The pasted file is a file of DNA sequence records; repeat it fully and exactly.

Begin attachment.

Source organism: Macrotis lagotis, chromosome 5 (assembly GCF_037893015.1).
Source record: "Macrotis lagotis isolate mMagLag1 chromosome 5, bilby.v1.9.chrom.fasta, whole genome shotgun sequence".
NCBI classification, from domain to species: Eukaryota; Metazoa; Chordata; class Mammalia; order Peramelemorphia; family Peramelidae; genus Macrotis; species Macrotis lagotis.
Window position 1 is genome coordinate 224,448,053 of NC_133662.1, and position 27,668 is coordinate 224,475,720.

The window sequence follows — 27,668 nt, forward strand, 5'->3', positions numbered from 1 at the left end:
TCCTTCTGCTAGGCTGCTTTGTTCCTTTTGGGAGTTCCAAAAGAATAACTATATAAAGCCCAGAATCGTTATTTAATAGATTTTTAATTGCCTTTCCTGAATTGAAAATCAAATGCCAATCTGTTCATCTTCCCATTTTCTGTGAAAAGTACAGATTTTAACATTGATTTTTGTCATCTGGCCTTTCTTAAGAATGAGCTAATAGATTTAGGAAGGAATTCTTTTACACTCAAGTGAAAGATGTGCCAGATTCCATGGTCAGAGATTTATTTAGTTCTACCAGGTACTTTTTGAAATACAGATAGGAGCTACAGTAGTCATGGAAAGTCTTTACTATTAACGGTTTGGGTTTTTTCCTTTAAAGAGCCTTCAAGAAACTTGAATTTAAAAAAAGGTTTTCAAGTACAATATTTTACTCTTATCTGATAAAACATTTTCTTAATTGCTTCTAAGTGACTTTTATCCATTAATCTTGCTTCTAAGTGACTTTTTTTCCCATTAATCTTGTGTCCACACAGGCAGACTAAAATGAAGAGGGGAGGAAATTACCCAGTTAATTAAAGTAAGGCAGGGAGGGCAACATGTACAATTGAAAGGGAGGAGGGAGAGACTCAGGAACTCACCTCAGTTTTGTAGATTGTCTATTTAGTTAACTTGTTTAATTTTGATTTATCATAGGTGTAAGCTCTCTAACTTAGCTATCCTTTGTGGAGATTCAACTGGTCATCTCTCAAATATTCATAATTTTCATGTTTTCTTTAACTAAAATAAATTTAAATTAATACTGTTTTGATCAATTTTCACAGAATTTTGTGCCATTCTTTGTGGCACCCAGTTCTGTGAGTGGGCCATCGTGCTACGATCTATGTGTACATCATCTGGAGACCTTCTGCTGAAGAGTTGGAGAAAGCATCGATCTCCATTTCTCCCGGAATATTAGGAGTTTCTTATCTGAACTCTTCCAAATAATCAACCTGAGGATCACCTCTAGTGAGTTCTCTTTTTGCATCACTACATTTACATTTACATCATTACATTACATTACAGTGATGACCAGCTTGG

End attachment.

Source organism: Macrotis lagotis, chromosome 5 (assembly GCF_037893015.1).
Source record: "Macrotis lagotis isolate mMagLag1 chromosome 5, bilby.v1.9.chrom.fasta, whole genome shotgun sequence".
NCBI classification, from domain to species: Eukaryota; Metazoa; Chordata; class Mammalia; order Peramelemorphia; family Peramelidae; genus Macrotis; species Macrotis lagotis.
Window position 1 is genome coordinate 224,448,053 of NC_133662.1, and position 27,668 is coordinate 224,475,720.

The window sequence follows — 27,668 nt, forward strand, 5'->3', positions numbered from 1 at the left end:
TCCTTCTGCTAGGCTGCTTTGTTCCTTTTGGGAGTTCCAAAAGAATAACTATATAAAGCCCAGAATCGTTATTTAATAGATTTTTAATTGCCTTTCCTGAATTGAAAATCAAATGCCAATCTGTTCATCTTCCCATTTTCTGTGAAAAGTACAGATTTTAACATTGATTTTTGTCATCTGGCCTTTCTTAAGAATGAGCTAATAGATTTAGGAAGGAATTCTTTTACACTCAAGTGAAAGATGTGCCAGATTCCATGGTCAGAGATTTATTTAGTTCTACCAGGTACTTTTTGAAATACAGATAGGAGCTACAGTAGTCATGGAAAGTCTTTACTATTAACGGTTTGGGTTTTTTCCTTTAAAGAGCCTTCAAGAAACTTGAATTTAAAAAAAGGTTTTCAAGTACAATATTTTACTCTTATCTGATAAAACATTTTCTTAATTGCTTCTAAGTGACTTTTATCCATTAATCTTGCTTCTAAGTGACTTTTTTTCCCATTAATCTTGTGTCCACACAGGCAGACTAAAATGAAGAGGGGAGGAAATTACCCAGTTAATTAAAGTAAGGCAGGGAGGGCAACATGTACAATTGAAAGGGAGGAGGGAGAGACTCAGGAACTCACCTCAGTTTTGTAGATTGTCTATTTAGTTAACTTGTTTAATTTTGATTTATCATAGGTGTAAGCTCTCTAACTTAGCTATCCTTTGTGGAGATTCAACTGGTCATCTCTCAAATATTCATAATTTTCATGTTTTCTTTAACTAAAATAAATTTAAATTAATACTGTTTTGATCAATTTTCACAGAATTTTGTGCCATTCTTTGTGGCACCCAGTTCTGTGAGTGGGCCATCGTGCTACGATCTATGTGTACATCATCTGGAGACCTTCTGCTGAAGAGTTGGAGAAAGCATCGATCTCCATTTCTCCCGGAATATTAGGAGTTTCTTATCTGAACTCTTCCAAATAATCAACCTGAGGATCACCTCTAGTGAGTTCTCTTTTTGCATCACTACATTTACATTTACATCATTACATTACATTACAGTGATGACCAGCTTGG